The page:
4 Analysis of Corporate Governance & Corporate Social Responsibility By CA Ajay Singhal . a company is a separate legal entity different from its owners. where the company is likely to be benefited from fewer disruptions to its business from strikes. The compliance requirements for CG & CSR are different for different types of companies. whether private or public. Though. but is difficult to observe the separation of ownership and the management in case of small to medium Companies.Good corporate governance is basically about making better decisions for the long term health of the company. The CG & CSR requirements for large listed Public limited companies are much more than the unlisted Public limited companies and even lesser for small Private limited companies. Emphasis should be placed on increased transparency and disclosure of company’s policies and strategies. boycotts and regulation. there must be an active internal conversation between the board. To implement CG & CSR. which lead to good brand value of the company. executives and staff. where risk of the stack holders is limited.
suppliers. with a strong emphasis on shareholders' welfare. The principal stakeholders are the shareholders. such as the stakeholder view and the corporate governance models around the world. policies. 5 Analysis of Corporate Governance & Corporate Social Responsibility By CA Ajay Singhal . by directing and controlling management activities with good business savvy. plus a healthy board culture. There are yet other aspects to the corporate governance subject. Definition Corporate Governance as 'an internal system encompassing policies. accountability and integrity. customers. management.CORPORATE GOVERNANCE INTRODUCTION Corporate governance is the set of processes. and institutions affecting the way a corporation (or company) is directed. Other stakeholders include employees. regulators. An important theme of corporate governance is to ensure the accountability of certain individuals in an organization through mechanisms that try to reduce or eliminate the principal-agent problem. Corporate governance is a multi-faceted subject. which serves the needs of shareholders and other stakeholders. Sound corporate governance is reliant on external marketplace commitment and legislation. creditors. administered or controlled. which safeguards policies and processes'. laws. and the board of directors. customs. and the community at large. processes and people. Corporate governance also includes the relationships among the many stakeholders involved and the goals for which the corporation is governed. objectivity. A related but separate thread of discussions focuses on the impact of a corporate governance system in economic efficiency.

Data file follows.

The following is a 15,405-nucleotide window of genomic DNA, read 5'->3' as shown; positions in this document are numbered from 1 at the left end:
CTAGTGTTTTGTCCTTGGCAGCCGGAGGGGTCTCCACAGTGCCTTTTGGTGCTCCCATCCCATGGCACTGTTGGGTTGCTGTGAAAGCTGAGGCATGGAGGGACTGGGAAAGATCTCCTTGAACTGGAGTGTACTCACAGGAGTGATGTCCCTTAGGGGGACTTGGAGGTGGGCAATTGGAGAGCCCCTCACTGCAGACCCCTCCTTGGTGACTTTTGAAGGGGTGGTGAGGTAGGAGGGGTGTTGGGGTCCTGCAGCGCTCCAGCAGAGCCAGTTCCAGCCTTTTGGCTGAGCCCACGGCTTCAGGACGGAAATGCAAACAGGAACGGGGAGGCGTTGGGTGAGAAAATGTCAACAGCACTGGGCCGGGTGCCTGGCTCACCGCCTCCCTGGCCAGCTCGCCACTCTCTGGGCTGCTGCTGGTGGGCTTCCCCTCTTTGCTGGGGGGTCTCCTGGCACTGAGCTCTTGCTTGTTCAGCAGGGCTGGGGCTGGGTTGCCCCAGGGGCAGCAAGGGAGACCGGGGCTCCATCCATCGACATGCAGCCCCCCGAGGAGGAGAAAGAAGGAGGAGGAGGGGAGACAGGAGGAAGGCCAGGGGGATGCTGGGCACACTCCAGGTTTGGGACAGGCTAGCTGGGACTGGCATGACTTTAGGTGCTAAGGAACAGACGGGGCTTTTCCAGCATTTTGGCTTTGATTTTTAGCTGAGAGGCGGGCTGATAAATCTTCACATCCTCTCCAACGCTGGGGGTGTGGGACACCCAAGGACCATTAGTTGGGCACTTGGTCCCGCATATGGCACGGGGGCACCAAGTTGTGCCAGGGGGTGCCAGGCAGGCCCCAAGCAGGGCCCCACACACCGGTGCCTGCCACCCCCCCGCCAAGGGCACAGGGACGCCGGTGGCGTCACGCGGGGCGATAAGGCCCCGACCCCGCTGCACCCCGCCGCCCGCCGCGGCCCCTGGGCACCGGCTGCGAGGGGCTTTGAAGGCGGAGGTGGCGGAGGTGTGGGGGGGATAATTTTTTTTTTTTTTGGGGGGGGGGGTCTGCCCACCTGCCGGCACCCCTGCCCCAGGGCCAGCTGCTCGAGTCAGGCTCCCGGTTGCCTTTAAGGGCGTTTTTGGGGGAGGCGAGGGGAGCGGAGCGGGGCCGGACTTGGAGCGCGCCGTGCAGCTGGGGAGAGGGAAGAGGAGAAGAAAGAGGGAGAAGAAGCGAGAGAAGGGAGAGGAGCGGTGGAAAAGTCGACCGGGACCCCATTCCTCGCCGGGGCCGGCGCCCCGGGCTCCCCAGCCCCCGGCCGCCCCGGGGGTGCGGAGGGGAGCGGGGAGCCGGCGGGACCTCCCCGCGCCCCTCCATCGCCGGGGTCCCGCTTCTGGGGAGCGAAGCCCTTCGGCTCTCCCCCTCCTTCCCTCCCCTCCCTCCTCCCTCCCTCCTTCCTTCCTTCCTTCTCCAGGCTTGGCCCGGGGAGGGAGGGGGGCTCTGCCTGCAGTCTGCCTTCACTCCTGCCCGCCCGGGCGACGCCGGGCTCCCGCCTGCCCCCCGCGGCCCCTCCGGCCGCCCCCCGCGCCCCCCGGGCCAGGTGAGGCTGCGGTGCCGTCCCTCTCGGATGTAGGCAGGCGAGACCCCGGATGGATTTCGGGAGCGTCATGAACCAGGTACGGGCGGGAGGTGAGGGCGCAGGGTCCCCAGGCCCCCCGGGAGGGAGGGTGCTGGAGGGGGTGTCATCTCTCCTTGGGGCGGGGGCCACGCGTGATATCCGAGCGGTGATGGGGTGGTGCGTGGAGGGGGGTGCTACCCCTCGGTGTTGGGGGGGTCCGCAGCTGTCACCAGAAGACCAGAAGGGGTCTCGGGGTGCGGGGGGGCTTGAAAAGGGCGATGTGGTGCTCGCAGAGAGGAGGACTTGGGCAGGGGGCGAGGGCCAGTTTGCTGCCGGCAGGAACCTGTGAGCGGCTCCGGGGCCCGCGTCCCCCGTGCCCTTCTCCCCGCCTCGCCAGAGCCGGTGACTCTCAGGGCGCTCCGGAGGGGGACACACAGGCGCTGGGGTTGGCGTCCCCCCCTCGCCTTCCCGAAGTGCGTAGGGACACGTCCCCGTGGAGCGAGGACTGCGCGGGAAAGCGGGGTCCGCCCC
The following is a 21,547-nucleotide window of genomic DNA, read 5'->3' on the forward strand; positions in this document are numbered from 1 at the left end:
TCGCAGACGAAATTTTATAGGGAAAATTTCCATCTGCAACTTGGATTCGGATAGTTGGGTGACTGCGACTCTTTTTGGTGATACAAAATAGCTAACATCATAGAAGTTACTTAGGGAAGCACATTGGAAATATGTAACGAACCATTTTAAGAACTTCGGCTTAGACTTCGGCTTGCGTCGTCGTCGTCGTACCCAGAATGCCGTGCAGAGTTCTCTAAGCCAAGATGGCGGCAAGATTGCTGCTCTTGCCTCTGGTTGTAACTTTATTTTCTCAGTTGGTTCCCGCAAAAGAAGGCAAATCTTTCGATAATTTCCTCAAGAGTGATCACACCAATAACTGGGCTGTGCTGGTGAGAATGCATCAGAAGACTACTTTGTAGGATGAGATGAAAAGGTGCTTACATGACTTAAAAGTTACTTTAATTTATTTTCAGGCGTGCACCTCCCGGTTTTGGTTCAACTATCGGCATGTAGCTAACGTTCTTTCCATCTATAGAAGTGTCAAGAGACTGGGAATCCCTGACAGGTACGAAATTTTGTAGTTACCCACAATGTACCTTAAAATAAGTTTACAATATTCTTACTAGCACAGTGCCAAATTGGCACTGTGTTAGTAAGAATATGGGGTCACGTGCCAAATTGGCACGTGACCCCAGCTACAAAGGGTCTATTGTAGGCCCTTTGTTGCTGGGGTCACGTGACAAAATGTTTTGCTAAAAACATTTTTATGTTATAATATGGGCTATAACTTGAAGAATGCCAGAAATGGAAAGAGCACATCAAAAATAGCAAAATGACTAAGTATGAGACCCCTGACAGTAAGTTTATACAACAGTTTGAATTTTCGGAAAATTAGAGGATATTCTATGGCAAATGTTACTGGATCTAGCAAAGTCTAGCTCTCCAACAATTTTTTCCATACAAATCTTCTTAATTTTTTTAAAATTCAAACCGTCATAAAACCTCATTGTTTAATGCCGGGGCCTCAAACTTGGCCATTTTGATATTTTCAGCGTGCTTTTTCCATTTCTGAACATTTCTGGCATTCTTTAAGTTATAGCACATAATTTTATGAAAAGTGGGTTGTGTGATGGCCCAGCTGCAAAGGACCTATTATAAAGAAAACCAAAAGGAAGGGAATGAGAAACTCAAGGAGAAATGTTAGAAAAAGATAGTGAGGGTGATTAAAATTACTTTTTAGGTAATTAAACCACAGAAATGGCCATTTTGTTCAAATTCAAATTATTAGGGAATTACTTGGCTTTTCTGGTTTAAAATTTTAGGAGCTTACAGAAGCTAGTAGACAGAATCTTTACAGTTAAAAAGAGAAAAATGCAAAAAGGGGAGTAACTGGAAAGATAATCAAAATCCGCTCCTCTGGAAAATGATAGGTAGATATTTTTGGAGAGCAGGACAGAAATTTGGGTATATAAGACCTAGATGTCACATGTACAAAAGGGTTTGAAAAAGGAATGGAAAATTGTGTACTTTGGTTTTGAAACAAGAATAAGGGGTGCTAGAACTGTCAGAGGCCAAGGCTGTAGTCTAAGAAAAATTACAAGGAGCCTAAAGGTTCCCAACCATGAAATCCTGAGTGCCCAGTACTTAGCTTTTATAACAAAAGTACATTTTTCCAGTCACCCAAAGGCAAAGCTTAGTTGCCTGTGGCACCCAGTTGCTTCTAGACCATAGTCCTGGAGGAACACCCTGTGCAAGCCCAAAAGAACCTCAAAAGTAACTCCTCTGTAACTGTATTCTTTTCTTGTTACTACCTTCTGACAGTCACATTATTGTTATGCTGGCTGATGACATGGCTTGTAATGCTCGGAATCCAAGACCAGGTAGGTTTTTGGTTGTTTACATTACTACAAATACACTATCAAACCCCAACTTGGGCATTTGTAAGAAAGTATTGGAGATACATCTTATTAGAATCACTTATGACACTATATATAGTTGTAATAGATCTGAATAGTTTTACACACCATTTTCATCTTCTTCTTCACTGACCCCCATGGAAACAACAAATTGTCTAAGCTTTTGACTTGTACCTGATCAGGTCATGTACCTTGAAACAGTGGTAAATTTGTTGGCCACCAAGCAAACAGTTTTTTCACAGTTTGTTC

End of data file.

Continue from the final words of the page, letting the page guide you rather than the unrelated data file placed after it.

to make corporate governance more efficient.Corporate Governance as defined by SEBI committee (India) is the acceptance by management of the inalienable rights of shareholders as the true owners of the corporation and of their own role as trustees on behalf of the shareholders.e. and because the US's wealth has been increasingly securitized into various corporate entities and institutions.” The definition is drawn from the Gandhian principle of trusteeship and the Directive Principles of the Indian Constitution. i. and because most large publicly traded corporations in the US are incorporated under corporate administration friendly Delaware law. structural) perspective. Corporate Governance is viewed as business ethics and a moral duty. about ethical business conduct and about making a distinction between personal & corporate funds in the management of a company.” HISTORY . 6 Analysis of Corporate Governance & Corporate Social Responsibility By CA Ajay Singhal . “Good Corporate Governance: Reduces risk Stimulates performance Improves access to capital markets Enhances the marketability of goods and services Improves leadership Demonstrates transparency and social accountability.UNITED STATES In the 19th century. the rights of individual owners and shareholders have become increasingly derivative and dissipated. state corporation laws enhanced the rights of corporate boards to govern without unanimous consent of shareholders in exchange for statutory benefits like appraisal rights. See also Corporate Social Entrepreneurship regarding employees who are driven by their sense of integrity (moral conscience) and duty to society. This notion stems from traditional philosophical ideas of virtue (or self governance) and represents a "bottom-up" approach to corporate governance (agency) which supports the more obvious "top-down" (systems and processes. The concerns of shareholders over administration pay and stock losses periodically has led to more frequent calls for corporate governance reforms. Since that time. It is about commitment to values.